Having just got back from my first jog in a few weeks (bad Drew, bad. For people who would like to call me a hillul haShem, this is your chance.), and certainly the first in this cold, wintry weather (granted, I did play basketball each of the last two Saturday nights and have lifted here and there (again, something I need to do with more frequency, though I did lift today and yesterday, so that's a good start to the week in that department), so I'm not totally lazy (hmm, this seems like this might be a cycle)), I have decided I would post about Jews and exercise. Two things helped stimulate my thought for this posting. One was Gil's posting about it, though it was the comments on that posting that really got me thinking about the subject. A second stimulus was an e-mail from my mother in which she said,
For some reason, a lot of the Orthodox young men strike me as being scrawny. ... Am I generalizing way too much? Also, a lot of the more mature Orthodox men strike me as being out-of-shape and plump.She also inquired as to my exercising, but we're not going to discuss that now, as she would not be happy with my lack of exercise as of late. But I agree with her observations.
When I initially began exercising, it was before I became frum, so I didn't think about couching my reasoning, or justification, in religious terminology, but rather saw it simply as keeping up one's health is the right thing to do in addition to it making me feel good after having endeavored in it. Now, in my being a committed Jew and, more significantly, in my being a rabbinical student, I have to consider exercise within a halakhic framework. For me, the most personal reason is the hermeneutical take on Deuteronomy 4.15 (דברים ד,טו וְנִשְׁמַרְתֶּם מְאֹד, לְנַפְשֹׁתֵיכֶם): "And you shall guard yourselves very much, for your souls." The line is speaking about keeping the Torah and the commandments, etc., though one can take it out of its context (as the rabbis have done many times over with various scriptural quotes) and see it as saying to guard one's body, to keep it up.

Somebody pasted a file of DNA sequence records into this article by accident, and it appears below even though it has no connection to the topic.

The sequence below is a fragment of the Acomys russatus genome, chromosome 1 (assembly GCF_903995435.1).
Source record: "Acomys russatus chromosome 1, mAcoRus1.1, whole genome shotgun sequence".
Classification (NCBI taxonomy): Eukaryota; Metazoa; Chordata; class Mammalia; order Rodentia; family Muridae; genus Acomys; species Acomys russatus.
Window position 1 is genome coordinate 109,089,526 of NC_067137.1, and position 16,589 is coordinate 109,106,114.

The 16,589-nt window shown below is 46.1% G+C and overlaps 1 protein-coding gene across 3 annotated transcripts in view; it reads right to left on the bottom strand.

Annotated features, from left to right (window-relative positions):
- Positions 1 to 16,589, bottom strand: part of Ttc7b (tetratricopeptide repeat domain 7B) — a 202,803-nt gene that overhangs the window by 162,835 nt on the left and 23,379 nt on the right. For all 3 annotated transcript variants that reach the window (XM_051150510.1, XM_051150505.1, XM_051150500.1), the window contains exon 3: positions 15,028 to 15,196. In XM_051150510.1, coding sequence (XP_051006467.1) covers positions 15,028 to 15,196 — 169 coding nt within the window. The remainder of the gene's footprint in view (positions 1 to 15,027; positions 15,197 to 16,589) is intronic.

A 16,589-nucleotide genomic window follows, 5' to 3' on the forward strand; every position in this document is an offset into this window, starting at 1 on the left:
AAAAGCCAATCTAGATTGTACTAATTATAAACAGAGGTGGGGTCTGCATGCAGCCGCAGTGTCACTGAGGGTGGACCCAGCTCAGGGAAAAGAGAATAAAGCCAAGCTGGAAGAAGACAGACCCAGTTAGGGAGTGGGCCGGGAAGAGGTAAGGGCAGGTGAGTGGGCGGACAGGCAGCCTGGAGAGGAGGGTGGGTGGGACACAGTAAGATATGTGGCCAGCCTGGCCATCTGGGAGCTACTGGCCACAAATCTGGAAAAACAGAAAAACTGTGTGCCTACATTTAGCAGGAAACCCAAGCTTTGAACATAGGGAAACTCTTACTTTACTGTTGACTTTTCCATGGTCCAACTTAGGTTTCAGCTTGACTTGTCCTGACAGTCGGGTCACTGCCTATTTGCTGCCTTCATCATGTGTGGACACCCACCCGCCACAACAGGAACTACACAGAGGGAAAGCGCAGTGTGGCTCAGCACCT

Inasmuch as that may be a personal reason, a grander reason is on account of how Jews are perceived (known as חילול השם) - it doesn't look good to not be such a healthy nation.
Another reason is similar to the previous in that since we are created in the shadow, or image, of God (Gen. 1.27), we should do what we can to give honor to such a divine image. Not off hand do I know its location in Bereshis Rabbah, but there is a midrash that one of the rabbis was going to the bathhouse when his students asked him what he was doing, whereupon he replied going to fulfill a מצוה, a commandment, that of being in the image of God, so we see a rabbinic expression of taking this descriptive line in Genesis and transforming it into an actual commandment of looking presentable.
I hope I have done justice to this topic and further hope that people consider this well.